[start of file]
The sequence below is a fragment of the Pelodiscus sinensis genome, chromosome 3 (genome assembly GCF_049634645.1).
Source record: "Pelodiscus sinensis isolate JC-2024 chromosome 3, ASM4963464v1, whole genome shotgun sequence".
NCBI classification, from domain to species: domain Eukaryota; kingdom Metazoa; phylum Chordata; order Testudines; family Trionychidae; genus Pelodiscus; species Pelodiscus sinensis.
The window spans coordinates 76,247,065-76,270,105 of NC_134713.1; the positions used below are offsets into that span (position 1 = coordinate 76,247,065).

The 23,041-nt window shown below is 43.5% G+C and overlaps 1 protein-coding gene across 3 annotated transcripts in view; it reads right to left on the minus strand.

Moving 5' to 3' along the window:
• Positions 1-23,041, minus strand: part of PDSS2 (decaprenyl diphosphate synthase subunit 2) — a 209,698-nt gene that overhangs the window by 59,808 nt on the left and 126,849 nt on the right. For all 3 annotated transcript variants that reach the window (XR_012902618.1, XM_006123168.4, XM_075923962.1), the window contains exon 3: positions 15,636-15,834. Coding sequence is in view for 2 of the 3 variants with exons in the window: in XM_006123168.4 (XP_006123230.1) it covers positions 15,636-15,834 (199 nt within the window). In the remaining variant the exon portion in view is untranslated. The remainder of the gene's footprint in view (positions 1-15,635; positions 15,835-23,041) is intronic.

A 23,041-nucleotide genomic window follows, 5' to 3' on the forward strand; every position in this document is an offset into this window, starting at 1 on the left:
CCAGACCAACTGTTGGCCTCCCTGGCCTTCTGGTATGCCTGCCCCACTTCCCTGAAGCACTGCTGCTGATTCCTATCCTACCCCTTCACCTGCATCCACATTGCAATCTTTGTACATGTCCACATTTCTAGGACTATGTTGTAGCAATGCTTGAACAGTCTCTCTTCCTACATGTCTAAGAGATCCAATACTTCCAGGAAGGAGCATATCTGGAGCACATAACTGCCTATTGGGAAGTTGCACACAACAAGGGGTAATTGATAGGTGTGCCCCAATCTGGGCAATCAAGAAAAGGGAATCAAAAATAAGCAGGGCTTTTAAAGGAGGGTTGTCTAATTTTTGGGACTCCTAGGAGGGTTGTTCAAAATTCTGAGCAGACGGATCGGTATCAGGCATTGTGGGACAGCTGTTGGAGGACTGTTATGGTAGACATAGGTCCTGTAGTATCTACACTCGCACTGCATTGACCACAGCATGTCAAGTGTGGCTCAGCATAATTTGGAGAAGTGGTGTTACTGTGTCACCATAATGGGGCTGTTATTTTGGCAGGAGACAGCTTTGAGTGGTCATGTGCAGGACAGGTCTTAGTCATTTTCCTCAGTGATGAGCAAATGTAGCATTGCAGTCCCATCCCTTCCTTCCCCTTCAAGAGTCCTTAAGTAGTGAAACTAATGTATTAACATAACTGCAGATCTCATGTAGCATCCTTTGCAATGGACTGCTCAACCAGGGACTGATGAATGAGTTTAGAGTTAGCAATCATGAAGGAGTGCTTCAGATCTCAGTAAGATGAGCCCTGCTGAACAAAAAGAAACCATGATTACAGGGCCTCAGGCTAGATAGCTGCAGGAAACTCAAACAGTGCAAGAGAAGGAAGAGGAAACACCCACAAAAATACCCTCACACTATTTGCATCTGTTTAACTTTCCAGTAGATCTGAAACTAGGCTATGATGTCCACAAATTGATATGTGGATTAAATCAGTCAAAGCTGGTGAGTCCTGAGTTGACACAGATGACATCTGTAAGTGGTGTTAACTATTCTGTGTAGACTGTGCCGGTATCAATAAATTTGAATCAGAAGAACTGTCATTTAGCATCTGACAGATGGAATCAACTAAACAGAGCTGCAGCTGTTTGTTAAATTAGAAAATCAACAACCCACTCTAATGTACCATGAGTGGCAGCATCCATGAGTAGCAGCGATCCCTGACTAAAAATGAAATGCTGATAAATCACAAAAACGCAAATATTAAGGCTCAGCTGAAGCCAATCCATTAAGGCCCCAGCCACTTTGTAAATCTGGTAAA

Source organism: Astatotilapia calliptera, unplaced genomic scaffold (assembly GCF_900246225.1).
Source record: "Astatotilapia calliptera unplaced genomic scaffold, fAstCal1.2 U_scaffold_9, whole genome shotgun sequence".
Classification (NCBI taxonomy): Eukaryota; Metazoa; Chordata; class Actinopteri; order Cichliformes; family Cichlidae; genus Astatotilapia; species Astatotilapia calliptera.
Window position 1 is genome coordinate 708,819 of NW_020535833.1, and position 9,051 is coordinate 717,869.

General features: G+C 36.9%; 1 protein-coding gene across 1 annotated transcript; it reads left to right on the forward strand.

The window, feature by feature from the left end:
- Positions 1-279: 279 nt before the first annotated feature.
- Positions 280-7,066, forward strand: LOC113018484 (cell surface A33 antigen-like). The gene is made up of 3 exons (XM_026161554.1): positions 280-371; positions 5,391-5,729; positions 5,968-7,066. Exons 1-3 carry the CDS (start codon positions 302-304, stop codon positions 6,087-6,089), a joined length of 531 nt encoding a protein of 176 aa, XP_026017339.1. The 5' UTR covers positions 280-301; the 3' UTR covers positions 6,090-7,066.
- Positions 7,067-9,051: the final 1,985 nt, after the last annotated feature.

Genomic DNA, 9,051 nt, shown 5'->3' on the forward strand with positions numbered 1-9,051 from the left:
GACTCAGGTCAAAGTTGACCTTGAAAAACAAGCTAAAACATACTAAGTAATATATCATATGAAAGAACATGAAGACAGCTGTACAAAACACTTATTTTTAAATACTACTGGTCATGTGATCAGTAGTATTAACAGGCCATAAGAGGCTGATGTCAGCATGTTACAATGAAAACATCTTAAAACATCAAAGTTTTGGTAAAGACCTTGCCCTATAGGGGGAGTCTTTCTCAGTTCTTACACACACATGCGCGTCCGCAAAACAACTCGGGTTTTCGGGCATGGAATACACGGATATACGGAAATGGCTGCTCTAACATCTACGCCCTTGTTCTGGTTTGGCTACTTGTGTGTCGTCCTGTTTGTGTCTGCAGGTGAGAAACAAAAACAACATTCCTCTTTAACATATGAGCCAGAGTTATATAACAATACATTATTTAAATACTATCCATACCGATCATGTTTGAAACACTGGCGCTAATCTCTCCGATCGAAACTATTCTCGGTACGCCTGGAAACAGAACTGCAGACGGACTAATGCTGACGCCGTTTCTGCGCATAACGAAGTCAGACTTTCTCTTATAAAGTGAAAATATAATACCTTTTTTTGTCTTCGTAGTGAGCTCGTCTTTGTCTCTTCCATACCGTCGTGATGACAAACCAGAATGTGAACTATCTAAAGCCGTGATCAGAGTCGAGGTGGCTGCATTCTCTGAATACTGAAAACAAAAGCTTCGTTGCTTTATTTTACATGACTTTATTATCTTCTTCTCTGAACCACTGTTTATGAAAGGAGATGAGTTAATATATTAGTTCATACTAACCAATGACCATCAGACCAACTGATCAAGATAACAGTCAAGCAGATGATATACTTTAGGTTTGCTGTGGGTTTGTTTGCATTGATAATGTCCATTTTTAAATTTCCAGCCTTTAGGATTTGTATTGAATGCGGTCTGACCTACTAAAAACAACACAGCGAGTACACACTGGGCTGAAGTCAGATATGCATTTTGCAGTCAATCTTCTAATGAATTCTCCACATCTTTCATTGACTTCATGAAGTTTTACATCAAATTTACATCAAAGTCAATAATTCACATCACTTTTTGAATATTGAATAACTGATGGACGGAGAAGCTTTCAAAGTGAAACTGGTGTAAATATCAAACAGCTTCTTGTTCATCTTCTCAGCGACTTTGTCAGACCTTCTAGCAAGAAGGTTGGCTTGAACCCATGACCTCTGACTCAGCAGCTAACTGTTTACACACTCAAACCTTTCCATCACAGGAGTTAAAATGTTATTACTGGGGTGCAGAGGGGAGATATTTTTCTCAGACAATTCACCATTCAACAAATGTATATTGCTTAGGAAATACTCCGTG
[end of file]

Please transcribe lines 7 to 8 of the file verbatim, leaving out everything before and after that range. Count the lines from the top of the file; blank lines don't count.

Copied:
• Positions 1-23,041, minus strand: part of PDSS2 (decaprenyl diphosphate synthase subunit 2) — a 209,698-nt gene that overhangs the window by 59,808 nt on the left and 126,849 nt on the right. For all 3 annotated transcript variants that reach the window (XR_012902618.1, XM_006123168.4, XM_075923962.1), the window contains exon 3: positions 15,636-15,834. Coding sequence is in view for 2 of the 3 variants with exons in the window: in XM_006123168.4 (XP_006123230.1) it covers positions 15,636-15,834 (199 nt within the window). In the remaining variant the exon portion in view is untranslated. The remainder of the gene's footprint in view (positions 1-15,635; positions 15,835-23,041) is intronic.

A 23,041-nucleotide genomic window follows, 5' to 3' on the forward strand; every position in this document is an offset into this window, starting at 1 on the left: